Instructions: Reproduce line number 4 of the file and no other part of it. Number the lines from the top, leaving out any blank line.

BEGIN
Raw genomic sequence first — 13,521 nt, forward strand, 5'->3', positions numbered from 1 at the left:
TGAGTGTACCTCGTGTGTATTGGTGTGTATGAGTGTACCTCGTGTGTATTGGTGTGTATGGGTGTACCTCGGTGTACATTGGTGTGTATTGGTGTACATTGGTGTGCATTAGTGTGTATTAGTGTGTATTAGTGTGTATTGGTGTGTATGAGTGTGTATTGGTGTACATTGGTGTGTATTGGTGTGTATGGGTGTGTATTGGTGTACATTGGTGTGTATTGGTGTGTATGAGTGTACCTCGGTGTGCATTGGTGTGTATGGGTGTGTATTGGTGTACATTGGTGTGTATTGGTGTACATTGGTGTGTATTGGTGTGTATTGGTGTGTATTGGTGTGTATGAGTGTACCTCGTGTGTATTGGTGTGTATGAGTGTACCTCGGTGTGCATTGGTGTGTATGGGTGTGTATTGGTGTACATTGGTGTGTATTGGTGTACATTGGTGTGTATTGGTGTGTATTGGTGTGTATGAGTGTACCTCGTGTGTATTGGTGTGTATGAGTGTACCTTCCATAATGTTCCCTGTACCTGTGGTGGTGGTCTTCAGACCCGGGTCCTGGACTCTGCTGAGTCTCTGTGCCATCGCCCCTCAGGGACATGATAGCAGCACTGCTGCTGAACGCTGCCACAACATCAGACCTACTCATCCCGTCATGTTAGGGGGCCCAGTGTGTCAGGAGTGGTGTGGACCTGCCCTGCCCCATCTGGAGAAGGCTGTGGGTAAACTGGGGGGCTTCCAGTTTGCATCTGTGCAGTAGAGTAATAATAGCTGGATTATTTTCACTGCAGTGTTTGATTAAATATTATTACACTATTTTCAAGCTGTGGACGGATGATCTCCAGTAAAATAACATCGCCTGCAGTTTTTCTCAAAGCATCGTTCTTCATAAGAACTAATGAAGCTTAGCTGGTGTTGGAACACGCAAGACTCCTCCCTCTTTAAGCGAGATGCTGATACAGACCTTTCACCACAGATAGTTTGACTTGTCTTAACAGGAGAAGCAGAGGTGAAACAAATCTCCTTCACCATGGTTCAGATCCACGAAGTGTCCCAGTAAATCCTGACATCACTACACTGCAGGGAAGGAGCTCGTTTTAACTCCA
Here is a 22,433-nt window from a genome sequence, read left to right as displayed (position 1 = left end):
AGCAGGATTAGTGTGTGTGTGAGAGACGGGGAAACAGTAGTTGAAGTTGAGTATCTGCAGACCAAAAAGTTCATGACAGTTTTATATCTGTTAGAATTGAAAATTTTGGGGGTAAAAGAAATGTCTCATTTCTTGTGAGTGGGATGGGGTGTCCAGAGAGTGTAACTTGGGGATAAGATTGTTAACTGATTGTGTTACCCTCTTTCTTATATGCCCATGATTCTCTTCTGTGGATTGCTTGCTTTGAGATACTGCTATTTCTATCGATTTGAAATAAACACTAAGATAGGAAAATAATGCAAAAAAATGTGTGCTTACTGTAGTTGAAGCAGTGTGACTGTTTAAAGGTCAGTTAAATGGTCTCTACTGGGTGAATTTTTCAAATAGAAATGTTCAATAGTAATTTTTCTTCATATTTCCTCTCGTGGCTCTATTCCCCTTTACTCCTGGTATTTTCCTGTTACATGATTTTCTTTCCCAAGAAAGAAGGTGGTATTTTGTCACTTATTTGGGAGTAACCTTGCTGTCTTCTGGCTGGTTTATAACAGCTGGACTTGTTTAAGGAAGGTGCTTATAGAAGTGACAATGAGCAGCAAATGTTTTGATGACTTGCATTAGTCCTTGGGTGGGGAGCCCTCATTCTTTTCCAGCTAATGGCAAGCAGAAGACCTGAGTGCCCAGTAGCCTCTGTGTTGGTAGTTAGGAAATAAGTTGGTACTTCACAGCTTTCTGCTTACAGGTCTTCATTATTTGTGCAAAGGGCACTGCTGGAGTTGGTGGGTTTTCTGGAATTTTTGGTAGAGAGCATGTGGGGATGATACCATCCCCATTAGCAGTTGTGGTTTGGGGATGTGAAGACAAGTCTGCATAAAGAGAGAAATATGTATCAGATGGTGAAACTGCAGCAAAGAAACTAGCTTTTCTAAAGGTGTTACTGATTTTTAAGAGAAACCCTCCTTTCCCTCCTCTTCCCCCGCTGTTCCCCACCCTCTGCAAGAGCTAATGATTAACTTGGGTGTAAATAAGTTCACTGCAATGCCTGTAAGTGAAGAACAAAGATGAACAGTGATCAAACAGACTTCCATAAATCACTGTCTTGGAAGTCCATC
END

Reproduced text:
AGCAGGATTAGTGTGTGTGTGAGAGACGGGGAAACAGTAGTTGAAGTTGAGTATCTGCAGACCAAAAAGTTCATGACAGTTTTATATCTGTTAGAATTGAAAATTTTGGGGGTAAAAGAAATGTCTCATTTCTTGTGAGTGGGATGGGGTGTCCAGAGAGTGTAACTTGGGGATAAGATTGTTAACTGATTGTGTTACCCTCTTTCTTATATGCCCATGATTCTCTTCTGTGGATTGCTTGCTTTGAGATACTGCTATTTCTATCGATTTGAAATAAACACTAAGATAGGAAAATAATGCAAAAAAATGTGTGCTTACTGTAGTTGAAGCAGTGTGACTGTTTAAAGGTCAGTTAAATGGTCTCTACTGGGTGAATTTTTCAAATAGAAATGTTCAATAGTAATTTTTCTTCATATTTCCTCTCGTGGCTCTATTCCCCTTTACTCCTGGTATTTTCCTGTTACATGATTTTCTTTCCCAAGAAAGAAGGTGGTATTTTGTCACTTATTTGGGAGTAACCTTGCTGTCTTCTGGCTGGTTTATAACAGCTGGACTTGTTTAAGGAAGGTGCTTATAGAAGTGACAATGAGCAGCAAATGTTTTGATGACTTGCATTAGTCCTTGGGTGGGGAGCCCTCATTCTTTTCCAGCTAATGGCAAGCAGAAGACCTGAGTGCCCAGTAGCCTCTGTGTTGGTAGTTAGGAAATAAGTTGGTACTTCACAGCTTTCTGCTTACAGGTCTTCATTATTTGTGCAAAGGGCACTGCTGGAGTTGGTGGGTTTTCTGGAATTTTTGGTAGAGAGCATGTGGGGATGATACCATCCCCATTAGCAGTTGTGGTTTGGGGATGTGAAGACAAGTCTGCATAAAGAGAGAAATATGTATCAGATGGTGAAACTGCAGCAAAGAAACTAGCTTTTCTAAAGGTGTTACTGATTTTTAAGAGAAACCCTCCTTTCCCTCCTCTTCCCCCGCTGTTCCCCACCCTCTGCAAGAGCTAATGATTAACTTGGGTGTAAATAAGTTCACTGCAATGCCTGTAAGTGAAGAACAAAGATGAACAGTGATCAAACAGACTTCCATAAATCACTGTCTTGGAAGTCCATC